Tesla stock (NASDAQ: TSLA) plunged dramatically in after hours trading Wednesday.
Starting the day off at $243 per share at the opening bell, the automaker’s stock dropped to $229/share by 5 p.m. Eastern. Tesla’s Quarter 3 delivery numbers caused the 5.7% plunge. But here’s the kicker: Q3 2019 was Tesla’s best quarter ever. So what are investors thinking?
They’re thinking 100,000. On September 26th, a leaked Elon Musk email set expectations for 100,000 Tesla deliveries in Quarter 3. That email to Tesla employees said:
“We have a shot at achieving our first 100,000 vehicle delivery quarter, which is an incredibly exciting milestone for our company!”
That email warmed markets up, and Tesla stock jumped more than 5% that day. The 100,000 figure represents a major psychological milestone. With 95,000 Teslas delivered in the record-setting second quarter of this year, it did look within reach.
But when the numbers came out Wednesday, Tesla’s 97,000 new car deliveries seemed disappointing. That’s despite the fact that this was Tesla’s best quarter ever. It really demonstrates the power of calibrating (or mis-calibrating) expectations.
Posting record quarterly sales would give most stocks a bump but Elon Musk set investors up to be disappointed with these figures. After Musk set the benchmark at 100,000, Wall Street expected to see 99,000. Tesla fell short of that goal because of delivery logistics.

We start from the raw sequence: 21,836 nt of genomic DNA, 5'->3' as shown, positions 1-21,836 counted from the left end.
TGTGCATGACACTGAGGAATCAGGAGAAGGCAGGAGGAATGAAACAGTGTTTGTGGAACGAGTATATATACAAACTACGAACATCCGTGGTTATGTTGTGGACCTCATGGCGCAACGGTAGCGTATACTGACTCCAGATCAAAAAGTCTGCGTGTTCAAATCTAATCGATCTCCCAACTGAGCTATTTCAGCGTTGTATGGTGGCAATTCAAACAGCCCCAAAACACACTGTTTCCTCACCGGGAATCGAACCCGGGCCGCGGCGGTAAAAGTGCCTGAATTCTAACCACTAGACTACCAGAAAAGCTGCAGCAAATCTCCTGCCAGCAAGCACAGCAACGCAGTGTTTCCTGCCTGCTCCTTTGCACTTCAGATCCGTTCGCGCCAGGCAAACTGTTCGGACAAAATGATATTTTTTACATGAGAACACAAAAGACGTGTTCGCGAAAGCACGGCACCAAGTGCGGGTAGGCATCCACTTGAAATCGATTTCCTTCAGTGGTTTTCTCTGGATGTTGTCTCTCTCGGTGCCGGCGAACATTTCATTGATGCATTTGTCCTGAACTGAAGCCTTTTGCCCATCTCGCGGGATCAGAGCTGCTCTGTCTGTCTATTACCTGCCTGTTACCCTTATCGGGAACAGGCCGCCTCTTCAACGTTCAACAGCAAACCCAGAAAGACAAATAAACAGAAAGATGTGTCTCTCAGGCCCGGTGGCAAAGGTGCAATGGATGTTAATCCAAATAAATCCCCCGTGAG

In a press release Wednesday, the company said:
“With production stabilized, delivery and outbound vehicle logistics were our main challenges during Q3. We made many improvements to these processes throughout the quarter, and plan to make further improvements in Q4 so that we can scale successfully.”
But production of new Teslas has stabilized.
And demand for Teslas is growing, especially in new markets. Teslas are a bestseller in the U.K., with strong sales in the rest of Europe, and surging demand in China.
Despite the promising outlook and great Q3 numbers for Tesla, the market had to correct a valuation pumped by Musk’s typical bluster. Investors should have known better.
Earlier this year, former New York Stock Exchange President Thomas Farley minced no words:
“How do you even triage the false and misleading claims that come out of Tesla to decide which ones to take issue with?”
It might not be a coincidence that Tesla stock jumped nearly 6% last week on the hype figures, and then corrected nearly 6% in under an hour after the actual figures were reported.
That 6% was a “hype premium” on the Tesla stock price. It was based on nothing other than a nice round number, that sounds really good, uttered by a CEO with a history of setting unrealistic goals. (This shouldn’t be interpreted as an attack on Elon Musk.)
It’s admirable that Musk sets goals at a high level to “fail” at a high level. But investors who don’t know that by now haven’t done even basic homework before speculating on shares of Tesla.